After Katie Tomaszewski divorced at the age of 28, she felt ashamed to be alone.

So she did what she thought a single person should do: She over-dated, over-worked and over-socialized, inviting friends over for dinner nearly every night because she was afraid of being lonely.

“It was constant socializing and constant distraction,” says Ms. Tomaszewski, now a 36-year-old Pilates instructor in Chicago. “I became desperate and depressed, looking for someone—anyone—to save me from being alone.”

Yes, it can be tough to be single. But a new study published this past December in the Journals of Gerontology offers hope for those who are struggling.

Singles today are more satisfied with their lives than singles in the past, the study found.

Continue reading “The Art of Being Single by E. Bernstein”

Another Christianity Today Magazine Editorial Expects Single Women To Meet the Needs of Married Women – Christians Never Ask the Reverse

Another Christianity Today Magazine Editorial (2019) Expects Single Women To Meet the Needs of Married Women – Christians Never Ask the Reverse

I am a never-married woman who is over the age of 45, and I am childless. I had wanted to be married but never found the right guy, so I remain single.

I was a very devout Christian for many years, until a few years ago.

I did a blog post about (Link): another editorial on Christianity Today’s site, where a married woman with small children wrote a long piece extolling the virtues of single, childless women:
but only in the context of how she found single, childless women useful to her because they could provide her with free babysitting services that she could not obtain from her biological family, who lived 1,000 miles away.

Here again, in April 2019, is another editorial in the same vein: a piece that extols the wonders and virtues of how single, childless women can or should meet the needs of married women, especially married ones who have children and need free babysitting services and emotional support.

Now, if you’re the sort of single, childless woman who sincerely enjoys babysitting married women’s children, that is fine by me. But I am not one of them.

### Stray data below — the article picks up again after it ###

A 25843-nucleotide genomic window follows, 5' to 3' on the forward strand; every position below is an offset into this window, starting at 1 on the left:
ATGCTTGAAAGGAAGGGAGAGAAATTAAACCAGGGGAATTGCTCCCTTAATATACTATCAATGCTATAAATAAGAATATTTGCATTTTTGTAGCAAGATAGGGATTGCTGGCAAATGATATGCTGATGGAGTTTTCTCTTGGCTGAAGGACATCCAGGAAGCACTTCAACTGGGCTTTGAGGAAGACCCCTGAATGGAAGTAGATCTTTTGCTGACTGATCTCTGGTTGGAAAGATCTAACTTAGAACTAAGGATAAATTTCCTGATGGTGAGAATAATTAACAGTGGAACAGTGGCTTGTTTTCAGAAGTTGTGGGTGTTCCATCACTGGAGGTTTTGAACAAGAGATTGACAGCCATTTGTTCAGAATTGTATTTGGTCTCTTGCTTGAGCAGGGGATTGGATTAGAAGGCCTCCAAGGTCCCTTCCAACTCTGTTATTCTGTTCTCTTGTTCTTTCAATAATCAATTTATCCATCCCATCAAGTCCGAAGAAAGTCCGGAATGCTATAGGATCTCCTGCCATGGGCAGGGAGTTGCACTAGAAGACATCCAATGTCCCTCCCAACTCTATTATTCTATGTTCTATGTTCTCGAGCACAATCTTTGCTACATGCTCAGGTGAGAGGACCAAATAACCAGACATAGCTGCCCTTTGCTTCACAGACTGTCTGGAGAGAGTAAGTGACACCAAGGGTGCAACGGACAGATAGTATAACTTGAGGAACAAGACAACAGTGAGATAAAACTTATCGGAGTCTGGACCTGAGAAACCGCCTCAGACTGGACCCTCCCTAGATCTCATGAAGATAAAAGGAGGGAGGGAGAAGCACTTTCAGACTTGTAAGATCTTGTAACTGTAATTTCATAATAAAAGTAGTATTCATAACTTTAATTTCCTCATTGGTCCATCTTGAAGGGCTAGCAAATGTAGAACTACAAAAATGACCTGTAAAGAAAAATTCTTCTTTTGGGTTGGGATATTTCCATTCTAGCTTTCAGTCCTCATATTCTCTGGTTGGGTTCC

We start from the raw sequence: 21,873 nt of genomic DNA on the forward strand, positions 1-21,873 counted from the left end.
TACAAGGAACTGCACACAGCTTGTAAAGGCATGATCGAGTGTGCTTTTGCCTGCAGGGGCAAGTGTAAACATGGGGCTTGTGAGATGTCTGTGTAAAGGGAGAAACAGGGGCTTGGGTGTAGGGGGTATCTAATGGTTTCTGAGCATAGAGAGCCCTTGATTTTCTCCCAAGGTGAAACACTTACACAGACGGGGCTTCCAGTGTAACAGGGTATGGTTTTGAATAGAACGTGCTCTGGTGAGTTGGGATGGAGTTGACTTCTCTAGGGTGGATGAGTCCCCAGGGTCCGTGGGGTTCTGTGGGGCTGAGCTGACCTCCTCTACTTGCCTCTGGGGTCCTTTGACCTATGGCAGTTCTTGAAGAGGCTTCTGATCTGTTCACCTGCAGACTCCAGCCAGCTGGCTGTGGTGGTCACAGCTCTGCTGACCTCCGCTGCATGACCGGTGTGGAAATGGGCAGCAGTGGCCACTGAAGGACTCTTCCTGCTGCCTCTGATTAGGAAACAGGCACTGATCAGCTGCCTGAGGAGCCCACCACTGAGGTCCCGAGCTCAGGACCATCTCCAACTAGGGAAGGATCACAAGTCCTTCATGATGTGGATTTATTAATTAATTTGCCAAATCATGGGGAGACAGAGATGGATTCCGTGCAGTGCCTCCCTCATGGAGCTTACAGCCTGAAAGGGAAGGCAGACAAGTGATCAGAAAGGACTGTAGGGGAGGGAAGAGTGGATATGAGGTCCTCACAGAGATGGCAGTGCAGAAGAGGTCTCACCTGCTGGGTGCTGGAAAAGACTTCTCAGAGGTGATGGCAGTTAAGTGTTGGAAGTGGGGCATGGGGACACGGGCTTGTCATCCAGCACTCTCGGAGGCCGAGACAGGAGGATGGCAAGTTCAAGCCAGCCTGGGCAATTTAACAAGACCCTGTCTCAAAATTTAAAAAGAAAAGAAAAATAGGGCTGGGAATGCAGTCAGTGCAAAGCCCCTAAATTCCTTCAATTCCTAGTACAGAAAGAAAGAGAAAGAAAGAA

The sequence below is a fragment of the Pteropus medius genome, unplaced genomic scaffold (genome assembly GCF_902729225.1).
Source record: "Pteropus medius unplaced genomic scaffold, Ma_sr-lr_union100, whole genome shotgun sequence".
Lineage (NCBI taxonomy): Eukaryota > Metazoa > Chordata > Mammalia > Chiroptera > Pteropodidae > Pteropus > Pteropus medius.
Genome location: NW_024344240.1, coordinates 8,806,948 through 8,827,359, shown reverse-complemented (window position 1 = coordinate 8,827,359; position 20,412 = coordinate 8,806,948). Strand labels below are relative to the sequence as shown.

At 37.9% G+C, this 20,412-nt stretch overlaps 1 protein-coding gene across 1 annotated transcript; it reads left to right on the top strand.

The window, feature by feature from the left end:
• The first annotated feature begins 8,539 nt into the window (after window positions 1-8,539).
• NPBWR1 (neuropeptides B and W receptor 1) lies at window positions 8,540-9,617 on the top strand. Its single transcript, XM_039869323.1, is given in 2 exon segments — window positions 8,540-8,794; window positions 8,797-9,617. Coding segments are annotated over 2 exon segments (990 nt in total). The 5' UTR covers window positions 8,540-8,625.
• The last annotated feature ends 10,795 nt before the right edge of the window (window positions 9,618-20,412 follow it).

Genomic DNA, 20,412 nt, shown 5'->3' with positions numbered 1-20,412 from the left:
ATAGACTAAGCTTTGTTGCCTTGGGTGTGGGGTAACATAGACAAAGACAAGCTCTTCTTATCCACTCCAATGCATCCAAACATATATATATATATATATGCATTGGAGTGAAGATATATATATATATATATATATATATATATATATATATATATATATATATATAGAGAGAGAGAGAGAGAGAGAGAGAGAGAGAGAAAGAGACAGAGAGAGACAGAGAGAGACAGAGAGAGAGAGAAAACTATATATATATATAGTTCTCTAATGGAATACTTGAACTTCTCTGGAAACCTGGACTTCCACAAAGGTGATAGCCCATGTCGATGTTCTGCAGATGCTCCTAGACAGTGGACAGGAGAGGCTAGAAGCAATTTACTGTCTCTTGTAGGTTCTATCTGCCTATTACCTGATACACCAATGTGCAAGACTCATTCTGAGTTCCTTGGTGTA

I’m not opposed to single, childless women caring for, or taking an interest in, other people’s children, if they so desire.

I am opposed to this when this is one of the only options presented to Christian women, however.

Continue reading “Another Christianity Today Magazine Editorial Expects Single Women To Meet the Needs of Married Women – Christians Never Ask the Reverse”

Galentine’s Day – Because Nobody Likes Valentine’s Day Anymore

Galentine’s Day – Because Nobody Likes Valentine’s Day Anymore

I started seeing mentions of “Galentine’s” day show up in my Twitter a few days ago.

It has something to do with women friends celebrating their friendship with each other, instead of celebrating Valentine’s Day – or this article below says it’s celebrated on February 13th, the day before Valentine’s.

(Link): What Is Galentine’s Day? Leslie Knope’s Favorite Holiday Is Something We Should All Celebrate

… Basically, it’s like Valentine’s Day, only instead of celebrating the love you have for your significant other, you spend it with your best girlfriends, who are, after all, your soul mates, and therefore deserve a holiday all to themselves, too.

Leslie chooses to observe the day of lady love with brunch (her other true love), but you can kick it back lady-style however you want. Since the episode aired in 2010, it’s become just as big a deal as its Valentine’s Day counterpart. Ovaries before brovaries, you know?

Continue reading “Galentine’s Day – Because Nobody Likes Valentine’s Day Anymore”